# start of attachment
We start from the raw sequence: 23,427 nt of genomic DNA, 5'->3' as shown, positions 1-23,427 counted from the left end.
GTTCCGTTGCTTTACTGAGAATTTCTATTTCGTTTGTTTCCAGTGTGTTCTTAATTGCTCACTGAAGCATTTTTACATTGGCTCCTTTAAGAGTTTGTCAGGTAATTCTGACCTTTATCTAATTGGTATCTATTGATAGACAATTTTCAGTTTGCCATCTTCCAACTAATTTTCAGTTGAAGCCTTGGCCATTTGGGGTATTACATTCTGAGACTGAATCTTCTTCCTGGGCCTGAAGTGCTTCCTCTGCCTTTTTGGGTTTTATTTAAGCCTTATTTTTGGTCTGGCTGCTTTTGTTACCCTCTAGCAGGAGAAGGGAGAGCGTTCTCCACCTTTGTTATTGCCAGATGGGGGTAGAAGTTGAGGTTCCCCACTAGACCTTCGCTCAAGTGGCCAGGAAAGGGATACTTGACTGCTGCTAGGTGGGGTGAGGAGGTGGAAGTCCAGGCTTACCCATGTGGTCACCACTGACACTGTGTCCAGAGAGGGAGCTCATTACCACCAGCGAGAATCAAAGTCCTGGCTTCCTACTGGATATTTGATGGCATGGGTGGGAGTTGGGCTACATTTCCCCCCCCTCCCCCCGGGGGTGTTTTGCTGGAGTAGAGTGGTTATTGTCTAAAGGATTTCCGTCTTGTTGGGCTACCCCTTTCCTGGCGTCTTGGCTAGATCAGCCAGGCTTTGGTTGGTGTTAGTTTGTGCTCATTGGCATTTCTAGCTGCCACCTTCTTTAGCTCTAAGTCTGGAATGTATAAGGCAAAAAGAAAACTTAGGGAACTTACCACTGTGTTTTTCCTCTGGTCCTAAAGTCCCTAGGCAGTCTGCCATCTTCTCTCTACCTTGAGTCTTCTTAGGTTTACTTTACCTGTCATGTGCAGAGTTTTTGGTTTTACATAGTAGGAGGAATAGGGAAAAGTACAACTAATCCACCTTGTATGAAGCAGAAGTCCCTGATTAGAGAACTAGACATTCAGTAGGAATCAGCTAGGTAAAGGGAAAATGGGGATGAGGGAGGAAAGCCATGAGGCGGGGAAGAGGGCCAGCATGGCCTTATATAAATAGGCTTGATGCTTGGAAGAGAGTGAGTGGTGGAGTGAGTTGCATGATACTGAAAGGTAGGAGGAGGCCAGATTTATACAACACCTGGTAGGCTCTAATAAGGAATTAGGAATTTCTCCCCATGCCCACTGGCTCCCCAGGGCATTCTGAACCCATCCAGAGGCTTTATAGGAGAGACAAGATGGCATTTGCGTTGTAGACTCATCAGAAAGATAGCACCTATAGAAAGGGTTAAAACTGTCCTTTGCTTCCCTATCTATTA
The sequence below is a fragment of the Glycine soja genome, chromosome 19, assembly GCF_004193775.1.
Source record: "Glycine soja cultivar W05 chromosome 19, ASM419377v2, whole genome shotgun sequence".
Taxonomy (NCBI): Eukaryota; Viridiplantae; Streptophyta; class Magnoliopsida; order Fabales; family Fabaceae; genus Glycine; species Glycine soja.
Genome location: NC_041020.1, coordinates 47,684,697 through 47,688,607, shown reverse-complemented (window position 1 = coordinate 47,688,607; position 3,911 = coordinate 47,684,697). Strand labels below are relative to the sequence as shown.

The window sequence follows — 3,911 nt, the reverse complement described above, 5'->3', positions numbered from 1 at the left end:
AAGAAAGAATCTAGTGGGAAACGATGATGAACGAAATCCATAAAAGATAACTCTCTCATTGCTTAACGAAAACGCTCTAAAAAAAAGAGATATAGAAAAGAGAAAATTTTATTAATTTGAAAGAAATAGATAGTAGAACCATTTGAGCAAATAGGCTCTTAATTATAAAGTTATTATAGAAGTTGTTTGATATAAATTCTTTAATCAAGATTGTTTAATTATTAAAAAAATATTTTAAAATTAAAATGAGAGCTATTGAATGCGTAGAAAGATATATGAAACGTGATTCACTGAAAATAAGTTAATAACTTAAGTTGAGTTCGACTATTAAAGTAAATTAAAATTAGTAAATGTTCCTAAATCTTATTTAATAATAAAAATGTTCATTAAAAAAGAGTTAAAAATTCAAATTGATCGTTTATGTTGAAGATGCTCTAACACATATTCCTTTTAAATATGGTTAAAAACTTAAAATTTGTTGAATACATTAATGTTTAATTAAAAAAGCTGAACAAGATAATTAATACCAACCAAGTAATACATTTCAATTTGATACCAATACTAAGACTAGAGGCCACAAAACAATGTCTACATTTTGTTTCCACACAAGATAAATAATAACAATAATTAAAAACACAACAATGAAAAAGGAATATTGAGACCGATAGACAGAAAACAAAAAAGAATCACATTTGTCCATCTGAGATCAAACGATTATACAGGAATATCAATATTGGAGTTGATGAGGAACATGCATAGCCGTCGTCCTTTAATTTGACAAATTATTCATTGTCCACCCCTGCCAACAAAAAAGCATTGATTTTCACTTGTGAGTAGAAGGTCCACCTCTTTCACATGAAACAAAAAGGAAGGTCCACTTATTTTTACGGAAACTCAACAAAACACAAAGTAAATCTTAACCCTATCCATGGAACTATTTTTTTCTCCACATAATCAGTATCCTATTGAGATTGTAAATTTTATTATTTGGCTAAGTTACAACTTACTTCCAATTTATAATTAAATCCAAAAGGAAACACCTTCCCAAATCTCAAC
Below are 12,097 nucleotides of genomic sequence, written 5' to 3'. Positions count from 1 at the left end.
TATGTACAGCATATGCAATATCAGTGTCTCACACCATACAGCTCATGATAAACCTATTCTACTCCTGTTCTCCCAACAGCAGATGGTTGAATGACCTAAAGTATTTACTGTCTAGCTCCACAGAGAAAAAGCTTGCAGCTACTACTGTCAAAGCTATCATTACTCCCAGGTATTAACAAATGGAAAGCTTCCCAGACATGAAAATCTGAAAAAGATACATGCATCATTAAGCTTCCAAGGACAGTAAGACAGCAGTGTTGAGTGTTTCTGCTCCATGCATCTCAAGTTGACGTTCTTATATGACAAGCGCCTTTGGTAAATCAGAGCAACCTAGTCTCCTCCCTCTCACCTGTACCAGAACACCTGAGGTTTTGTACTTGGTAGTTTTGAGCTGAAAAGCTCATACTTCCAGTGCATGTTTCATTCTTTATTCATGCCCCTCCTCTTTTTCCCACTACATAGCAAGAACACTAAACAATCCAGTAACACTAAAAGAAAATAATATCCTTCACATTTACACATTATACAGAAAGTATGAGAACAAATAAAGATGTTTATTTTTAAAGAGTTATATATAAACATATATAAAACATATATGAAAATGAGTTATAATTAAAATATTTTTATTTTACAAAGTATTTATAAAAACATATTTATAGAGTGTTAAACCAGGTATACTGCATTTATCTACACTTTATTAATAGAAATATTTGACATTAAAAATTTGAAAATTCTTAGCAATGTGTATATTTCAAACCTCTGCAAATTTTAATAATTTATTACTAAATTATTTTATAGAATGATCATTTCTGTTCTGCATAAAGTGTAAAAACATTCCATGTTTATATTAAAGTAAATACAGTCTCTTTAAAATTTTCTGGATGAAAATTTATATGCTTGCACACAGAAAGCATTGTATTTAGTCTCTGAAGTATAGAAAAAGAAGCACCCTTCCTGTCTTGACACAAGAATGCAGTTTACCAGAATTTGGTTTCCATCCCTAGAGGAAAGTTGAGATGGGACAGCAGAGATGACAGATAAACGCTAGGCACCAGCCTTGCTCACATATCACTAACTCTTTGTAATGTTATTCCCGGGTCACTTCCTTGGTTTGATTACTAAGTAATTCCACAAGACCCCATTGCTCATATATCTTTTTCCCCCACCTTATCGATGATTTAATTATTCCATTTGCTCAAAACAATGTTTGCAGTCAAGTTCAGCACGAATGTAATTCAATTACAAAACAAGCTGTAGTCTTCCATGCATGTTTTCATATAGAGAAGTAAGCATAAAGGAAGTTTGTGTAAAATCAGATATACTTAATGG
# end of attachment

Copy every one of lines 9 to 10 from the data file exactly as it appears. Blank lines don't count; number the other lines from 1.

Below are 12,097 nucleotides of genomic sequence, written 5' to 3'. Positions count from 1 at the left end.
TATGTACAGCATATGCAATATCAGTGTCTCACACCATACAGCTCATGATAAACCTATTCTACTCCTGTTCTCCCAACAGCAGATGGTTGAATGACCTAAAGTATTTACTGTCTAGCTCCACAGAGAAAAAGCTTGCAGCTACTACTGTCAAAGCTATCATTACTCCCAGGTATTAACAAATGGAAAGCTTCCCAGACATGAAAATCTGAAAAAGATACATGCATCATTAAGCTTCCAAGGACAGTAAGACAGCAGTGTTGAGTGTTTCTGCTCCATGCATCTCAAGTTGACGTTCTTATATGACAAGCGCCTTTGGTAAATCAGAGCAACCTAGTCTCCTCCCTCTCACCTGTACCAGAACACCTGAGGTTTTGTACTTGGTAGTTTTGAGCTGAAAAGCTCATACTTCCAGTGCATGTTTCATTCTTTATTCATGCCCCTCCTCTTTTTCCCACTACATAGCAAGAACACTAAACAATCCAGTAACACTAAAAGAAAATAATATCCTTCACATTTACACATTATACAGAAAGTATGAGAACAAATAAAGATGTTTATTTTTAAAGAGTTATATATAAACATATATAAAACATATATGAAAATGAGTTATAATTAAAATATTTTTATTTTACAAAGTATTTATAAAAACATATTTATAGAGTGTTAAACCAGGTATACTGCATTTATCTACACTTTATTAATAGAAATATTTGACATTAAAAATTTGAAAATTCTTAGCAATGTGTATATTTCAAACCTCTGCAAATTTTAATAATTTATTACTAAATTATTTTATAGAATGATCATTTCTGTTCTGCATAAAGTGTAAAAACATTCCATGTTTATATTAAAGTAAATACAGTCTCTTTAAAATTTTCTGGATGAAAATTTATATGCTTGCACACAGAAAGCATTGTATTTAGTCTCTGAAGTATAGAAAAAGAAGCACCCTTCCTGTCTTGACACAAGAATGCAGTTTACCAGAATTTGGTTTCCATCCCTAGAGGAAAGTTGAGATGGGACAGCAGAGATGACAGATAAACGCTAGGCACCAGCCTTGCTCACATATCACTAACTCTTTGTAATGTTATTCCCGGGTCACTTCCTTGGTTTGATTACTAAGTAATTCCACAAGACCCCATTGCTCATATATCTTTTTCCCCCACCTTATCGATGATTTAATTATTCCATTTGCTCAAAACAATGTTTGCAGTCAAGTTCAGCACGAATGTAATTCAATTACAAAACAAGCTGTAGTCTTCCATGCATGTTTTCATATAGAGAAGTAAGCATAAAGGAAGTTTGTGTAAAATCAGATATACTTAATGG